THIS STORY HAS BEEN FORMATTED FOR EASY PRINTING

In a flash, Superman makes a quick change

No disguising Howard’s effort

Yoon s. byun/Globe Staff Ray Allen (left), Kevin Garnett, and Michael Finley (right) employ defensive tricks but they can’t stop Dwight Howard. Yoon s. byun/Globe Staff
Ray Allen (left), Kevin Garnett, and Michael Finley (right) employ defensive tricks but they can’t stop Dwight Howard. (Yoon S. Byun/Globe Staff)
By Mark Blaudschun
Globe Staff / May 25, 2010

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He was Superman with Kryptonite around his wrist. He was the two-time NBA Defensive Player of the Year who had become very defensive about how he had performed lately. He was a superstar who became the first player in NBA history to lead the league in blocks and rebounds in the same season twice.

For Magic center Dwight Howard, the Eastern Conference finals had been a monster letdown, the Man of Steel’s power no match for the Men in Green, as he had yet to lead his team to a win against the Celtics.

Then, just like that, last night in Game 4 Howard scored a game-high-tying 32 points, pulled down a game-high 16 rebounds, and blocked 4 shots in leading the Magic to 96-92 overtime win that sent the series back to Orlando.

Tomorrow night’s Game 5 is one few people outside the Magic inner circle thought would take place.

“Dwight’s will was very strong tonight,’’ said Magic coach Stan Van Gundy, who laid out a challenge for his team before the game.

The message the Magic heard before the game, throughout the game, and even after the game was clear and consistent. “Make the effort, defend harder, and rebound,’’ Van Gundy said.

What he didn’t have to say was that if the Magic did those things, good things would happen for the defending conference champions.

And, led by Howard, that is what happened — finally — for the Magic, who hustled, defended, and rebounded and eventually prevailed in a game that was more typical of what Orlando can do when it is focused.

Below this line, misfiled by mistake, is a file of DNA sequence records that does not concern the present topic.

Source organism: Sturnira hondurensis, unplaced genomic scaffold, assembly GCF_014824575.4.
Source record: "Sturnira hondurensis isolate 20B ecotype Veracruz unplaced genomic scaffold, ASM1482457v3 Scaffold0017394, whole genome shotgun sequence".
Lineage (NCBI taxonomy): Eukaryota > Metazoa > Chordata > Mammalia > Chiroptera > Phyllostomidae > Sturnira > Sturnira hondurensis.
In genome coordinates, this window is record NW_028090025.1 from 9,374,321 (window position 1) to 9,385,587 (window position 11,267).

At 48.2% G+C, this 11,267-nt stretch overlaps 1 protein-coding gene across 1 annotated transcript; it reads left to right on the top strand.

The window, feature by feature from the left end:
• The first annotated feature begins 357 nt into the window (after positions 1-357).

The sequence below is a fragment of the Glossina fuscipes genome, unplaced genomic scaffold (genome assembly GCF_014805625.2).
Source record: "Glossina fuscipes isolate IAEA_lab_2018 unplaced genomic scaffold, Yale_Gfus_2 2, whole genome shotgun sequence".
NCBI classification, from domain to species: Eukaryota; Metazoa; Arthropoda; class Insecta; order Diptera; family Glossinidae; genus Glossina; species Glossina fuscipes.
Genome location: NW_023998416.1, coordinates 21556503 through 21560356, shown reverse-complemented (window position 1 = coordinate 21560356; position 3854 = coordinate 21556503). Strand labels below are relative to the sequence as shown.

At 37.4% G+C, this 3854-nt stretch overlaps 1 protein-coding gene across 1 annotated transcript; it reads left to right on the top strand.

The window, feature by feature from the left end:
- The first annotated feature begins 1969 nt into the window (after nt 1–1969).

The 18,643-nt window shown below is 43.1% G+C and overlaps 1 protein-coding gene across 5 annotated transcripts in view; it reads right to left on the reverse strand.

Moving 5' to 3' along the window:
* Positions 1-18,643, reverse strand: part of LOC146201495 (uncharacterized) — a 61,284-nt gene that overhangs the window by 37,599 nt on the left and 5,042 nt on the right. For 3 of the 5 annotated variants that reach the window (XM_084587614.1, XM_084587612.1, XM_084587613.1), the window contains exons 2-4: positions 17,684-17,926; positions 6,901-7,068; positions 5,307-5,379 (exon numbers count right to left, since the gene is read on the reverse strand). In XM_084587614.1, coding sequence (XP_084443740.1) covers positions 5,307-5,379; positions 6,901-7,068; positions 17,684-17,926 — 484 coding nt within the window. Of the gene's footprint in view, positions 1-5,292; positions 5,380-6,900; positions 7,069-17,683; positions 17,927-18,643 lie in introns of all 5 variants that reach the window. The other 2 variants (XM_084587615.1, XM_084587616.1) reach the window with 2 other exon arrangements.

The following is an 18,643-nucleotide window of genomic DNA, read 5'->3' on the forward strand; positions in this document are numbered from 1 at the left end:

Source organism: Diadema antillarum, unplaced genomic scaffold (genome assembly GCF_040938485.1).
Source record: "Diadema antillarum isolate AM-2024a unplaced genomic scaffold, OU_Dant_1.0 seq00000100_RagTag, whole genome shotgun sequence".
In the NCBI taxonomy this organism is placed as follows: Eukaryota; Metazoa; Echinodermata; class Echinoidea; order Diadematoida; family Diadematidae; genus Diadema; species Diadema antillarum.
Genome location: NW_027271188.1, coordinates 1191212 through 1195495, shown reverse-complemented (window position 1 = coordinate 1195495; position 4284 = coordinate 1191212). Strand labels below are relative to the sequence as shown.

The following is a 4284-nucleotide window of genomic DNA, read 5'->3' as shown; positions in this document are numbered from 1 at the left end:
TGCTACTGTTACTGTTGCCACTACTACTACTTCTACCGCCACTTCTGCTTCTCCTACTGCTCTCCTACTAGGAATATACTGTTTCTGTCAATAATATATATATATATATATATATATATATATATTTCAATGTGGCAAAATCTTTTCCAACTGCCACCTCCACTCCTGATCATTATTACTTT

The pessimism before the game seemed justified after an embarrassing 94-71 loss in Game 3 Saturday night in which the Celtics took an overwhelming series lead, playing like a veteran team that was getting better with each outing.

Before last night’s game, Howard said, “We just have to continue to play. Things happen for a reason. We know the situation. We have to stay together. We can’t let this situation tear us apart. So there’s no need for separation.’’

Howard, who generally had struggled in the series except for a 30-point, 8-rebound effort in Game 2, asked Van Gundy for one consideration before the game — more rest earlier in the contest than usual.

“He told me he was going to go all-out early,’’ said Van Gundy, who did give his center some rest in the first half but hardly any in the second.

“Give him his due,’’’ said Celtics coach Doc Rivers, who watched Howard throw in slam dunks on passes from point guard Jameer Nelson, as well as put in follows and make offensive moves against Kendrick Perkins and Kevin Garnett, who had difficulty containing him all night.

Before the game, Howard said his mission was clear.

“We worked so hard in the offseason and then last season and the summer and during the season to get where we are,’’ he said. “We know what we have to do.’’

And the Magic did just that.

“Tonight we were very aggressive from the start,’’ said Howard. “That’s what we have to do. Before the game, we said we have to trust our teammates. At this point, we have to trust each other to win, and that’s what we did.’’

Mark Blaudschun can be reached at blaudschun@globe.com.

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